Lloyds Said to Mull Deeper Cuts to Combat Low Interest Ratesby
Lender may cut more than 9,000 jobs outlined in 2014 strategy
Bank could accelerate program or give fresh plan this summer
Lloyds Banking Group Plc is considering deeper cuts, beyond its target to eliminate 9,000 jobs by the end of next year, according to two people with knowledge of the matter.
Britain’s largest mortgage lender could remove more jobs than outlined in the October 2014 plan to help lower expenses, said the people, who asked not to be identified because the details are private. A spokesman for Lloyds declined to comment.
“We expect confirmation that cost-reduction efforts have been brought forward somewhat” when Lloyds reports first-quarter earnings on April 28, Jason Napier and Ivan Jevremovic, analysts at UBS Group AG who have a buy rating on the shares, wrote in a note to clients this month. They estimate the lender will post underlying pretax profit of 1.92 billion pounds ($2.75 billion) in the period, down 7 percent from a year earlier.
Chief Executive Officer Antonio Horta-Osorio, 52, is looking to reduce costs as the Bank of England keeps interest rates at a record low, hurting earnings, amid concerns over slowing economic growth. Banks around the globe from Barclays Plc to Citigroup Inc. are eliminating jobs, jettisoning less profitable assets and cutting costs to boost returns amid whipsawing markets and tighter regulation.
Lloyds fell 0.1 percent to 68.7 pence at 8:45 a.m. in London trading on Friday. The stock has slipped 5.3 percent this year and remains below the 73.6 pence price at which the U.K. government would break even on its 20.5 billion-pound bailout of the lender in the financial crisis.
Lloyds’s progress in removing 1 billion pounds of annual expenses by 2017 is ahead of its expectations after the total number of employees fell 2 percent to 75,306 last year and it removed 373 million pounds of costs.
Even so, the lender had based its strategy on a forecast that the central bank would increase its key interest rate to 2.5 percent by the end of next year. It now expects the central bank to hike rates to that level by 2019, making lending less profitable in the meantime. The rate was unchanged at 0.5 percent on April 14.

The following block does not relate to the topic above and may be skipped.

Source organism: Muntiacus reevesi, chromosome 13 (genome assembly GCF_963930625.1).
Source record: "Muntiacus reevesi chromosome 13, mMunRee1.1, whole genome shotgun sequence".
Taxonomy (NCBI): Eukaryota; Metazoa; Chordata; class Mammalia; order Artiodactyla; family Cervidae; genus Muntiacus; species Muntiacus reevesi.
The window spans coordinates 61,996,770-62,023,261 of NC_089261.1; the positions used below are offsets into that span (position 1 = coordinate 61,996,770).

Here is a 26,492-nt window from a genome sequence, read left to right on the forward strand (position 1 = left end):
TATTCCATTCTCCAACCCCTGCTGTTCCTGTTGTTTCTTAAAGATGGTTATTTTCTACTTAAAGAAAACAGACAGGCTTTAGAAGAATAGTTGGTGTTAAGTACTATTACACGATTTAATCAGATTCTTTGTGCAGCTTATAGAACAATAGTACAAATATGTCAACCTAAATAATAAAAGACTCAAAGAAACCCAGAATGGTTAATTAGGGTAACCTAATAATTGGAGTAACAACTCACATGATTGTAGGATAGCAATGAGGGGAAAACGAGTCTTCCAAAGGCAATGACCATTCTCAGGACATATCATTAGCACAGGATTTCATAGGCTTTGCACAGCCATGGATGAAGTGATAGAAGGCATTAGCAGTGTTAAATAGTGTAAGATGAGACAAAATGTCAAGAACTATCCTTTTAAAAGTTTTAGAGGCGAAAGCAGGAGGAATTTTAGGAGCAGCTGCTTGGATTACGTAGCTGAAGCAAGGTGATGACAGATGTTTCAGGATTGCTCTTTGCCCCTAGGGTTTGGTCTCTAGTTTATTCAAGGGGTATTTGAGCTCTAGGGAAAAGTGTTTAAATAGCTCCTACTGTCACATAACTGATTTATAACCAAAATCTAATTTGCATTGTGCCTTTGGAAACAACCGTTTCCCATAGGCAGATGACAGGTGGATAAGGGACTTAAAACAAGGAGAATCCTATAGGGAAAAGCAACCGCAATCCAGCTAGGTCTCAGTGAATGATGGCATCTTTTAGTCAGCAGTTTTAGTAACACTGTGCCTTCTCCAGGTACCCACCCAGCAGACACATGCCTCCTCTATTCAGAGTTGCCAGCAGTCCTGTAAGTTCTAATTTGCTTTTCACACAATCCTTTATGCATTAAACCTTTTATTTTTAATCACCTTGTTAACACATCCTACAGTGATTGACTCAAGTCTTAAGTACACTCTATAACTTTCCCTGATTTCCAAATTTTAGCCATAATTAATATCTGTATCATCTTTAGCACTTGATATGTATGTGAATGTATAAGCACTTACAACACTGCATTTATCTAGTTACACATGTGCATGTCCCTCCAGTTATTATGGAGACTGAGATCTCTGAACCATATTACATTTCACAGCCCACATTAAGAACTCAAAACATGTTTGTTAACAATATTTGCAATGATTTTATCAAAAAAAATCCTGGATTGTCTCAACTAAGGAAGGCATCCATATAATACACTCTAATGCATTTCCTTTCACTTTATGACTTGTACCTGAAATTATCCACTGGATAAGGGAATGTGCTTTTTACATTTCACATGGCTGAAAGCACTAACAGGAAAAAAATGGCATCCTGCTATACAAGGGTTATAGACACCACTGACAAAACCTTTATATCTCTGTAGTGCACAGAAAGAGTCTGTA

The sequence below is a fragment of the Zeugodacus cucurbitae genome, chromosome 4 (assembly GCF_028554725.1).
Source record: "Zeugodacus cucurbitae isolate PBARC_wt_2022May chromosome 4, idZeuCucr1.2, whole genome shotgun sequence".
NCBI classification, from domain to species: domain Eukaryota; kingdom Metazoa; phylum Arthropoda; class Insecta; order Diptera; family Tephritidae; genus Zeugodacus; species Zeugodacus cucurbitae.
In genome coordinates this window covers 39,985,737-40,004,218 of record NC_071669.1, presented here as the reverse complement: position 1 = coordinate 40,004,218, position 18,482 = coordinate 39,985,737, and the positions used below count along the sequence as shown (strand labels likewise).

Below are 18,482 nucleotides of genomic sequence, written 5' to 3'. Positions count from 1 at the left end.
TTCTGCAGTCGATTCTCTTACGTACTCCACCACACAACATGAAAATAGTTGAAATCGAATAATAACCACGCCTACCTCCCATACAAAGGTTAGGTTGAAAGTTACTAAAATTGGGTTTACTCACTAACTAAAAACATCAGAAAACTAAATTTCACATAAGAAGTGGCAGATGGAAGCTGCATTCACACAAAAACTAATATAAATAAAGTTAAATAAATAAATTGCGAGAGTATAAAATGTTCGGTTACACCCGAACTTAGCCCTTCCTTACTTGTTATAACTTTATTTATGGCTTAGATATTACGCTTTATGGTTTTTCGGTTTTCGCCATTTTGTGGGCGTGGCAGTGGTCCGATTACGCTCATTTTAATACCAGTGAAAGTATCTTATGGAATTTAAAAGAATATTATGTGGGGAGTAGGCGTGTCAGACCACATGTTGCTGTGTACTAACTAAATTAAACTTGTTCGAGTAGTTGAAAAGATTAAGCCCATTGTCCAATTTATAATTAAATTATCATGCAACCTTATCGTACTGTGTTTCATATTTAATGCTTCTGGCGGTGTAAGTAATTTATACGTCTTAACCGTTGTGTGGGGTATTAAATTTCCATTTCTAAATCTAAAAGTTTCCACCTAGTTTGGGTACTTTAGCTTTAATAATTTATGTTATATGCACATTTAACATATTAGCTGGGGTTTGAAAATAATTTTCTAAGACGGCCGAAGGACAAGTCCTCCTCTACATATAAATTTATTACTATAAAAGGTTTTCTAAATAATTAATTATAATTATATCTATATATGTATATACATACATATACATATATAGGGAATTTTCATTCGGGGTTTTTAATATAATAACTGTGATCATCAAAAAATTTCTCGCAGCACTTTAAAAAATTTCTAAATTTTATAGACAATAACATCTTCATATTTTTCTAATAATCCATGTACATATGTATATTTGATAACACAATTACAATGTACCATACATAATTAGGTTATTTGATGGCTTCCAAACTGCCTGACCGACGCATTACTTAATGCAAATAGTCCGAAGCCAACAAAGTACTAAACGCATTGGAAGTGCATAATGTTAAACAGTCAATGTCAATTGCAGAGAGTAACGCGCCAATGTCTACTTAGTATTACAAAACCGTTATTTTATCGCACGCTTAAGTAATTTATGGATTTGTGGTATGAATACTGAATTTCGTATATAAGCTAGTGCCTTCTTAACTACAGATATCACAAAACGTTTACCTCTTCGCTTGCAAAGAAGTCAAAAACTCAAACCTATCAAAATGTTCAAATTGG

“Fast forward to today from their October 2014 strategy day and there is softness in revenue relative to the picture Horta-Osorio was painting at the time,” said Ian Gordon, an analyst at Investec Bank Plc with a buy rating on the stock. “They have got scope to move faster. They’ll do more in terms of branch closure rationalization and cost take out.”
The U.K.-focused bank said in February it would take two years longer than planned to hit its cost-to-income ratio target of 45 percent because of low interest rates. The measure of profitability now won’t be reached until 2019, after falling to 49.3 percent last year, the lowest among major British lenders.
“They’re going to have to cut more jobs if they’re going to deliver on their targets,” said Edward Firth, an analyst at Macquarie Group Ltd. in London with a neutral rating on the shares. “Lloyds have got a huge opportunity to address the implications of digital and mobile banking, but they need to fundamentally look at how to redesign their retail bank for the future.”
Lloyds could accelerate its job-cutting program and undertake a fresh strategic review this summer before the end of its three-year plan, according to one of the people with knowledge of the matter. The lender, in which the government has a 9.2 percent stake, may want to wait for clarity following the U.K. referendum on European Union membership in June before making any changes. It could increase the number of job cuts and branch closures over the existing planning period, the person added.
“We will get to the end of what we said we would do sooner,” Horta-Osorio told reporters at a meeting in February when the bank reported annual earnings. “When you have market trends, where for example customers go much more digital, or when income isn’t growing, we have to adjust the cost base.”
Lloyds announced 625 job cuts across its British consumer operations and moved to close 21 branches on Thursday as part of its 2014 strategic plan. The bank has now cut about 6,325 jobs out of the planned 9,000 positions.
“There is room to go further on cost,” said Joseph Dickerson, an analyst at Jefferies International Ltd. in London with a buy rating on the shares. “The revenue environment for banks is quite poor at the moment for the industry as a whole. It makes sense to see some more branch cuts out of this bank.”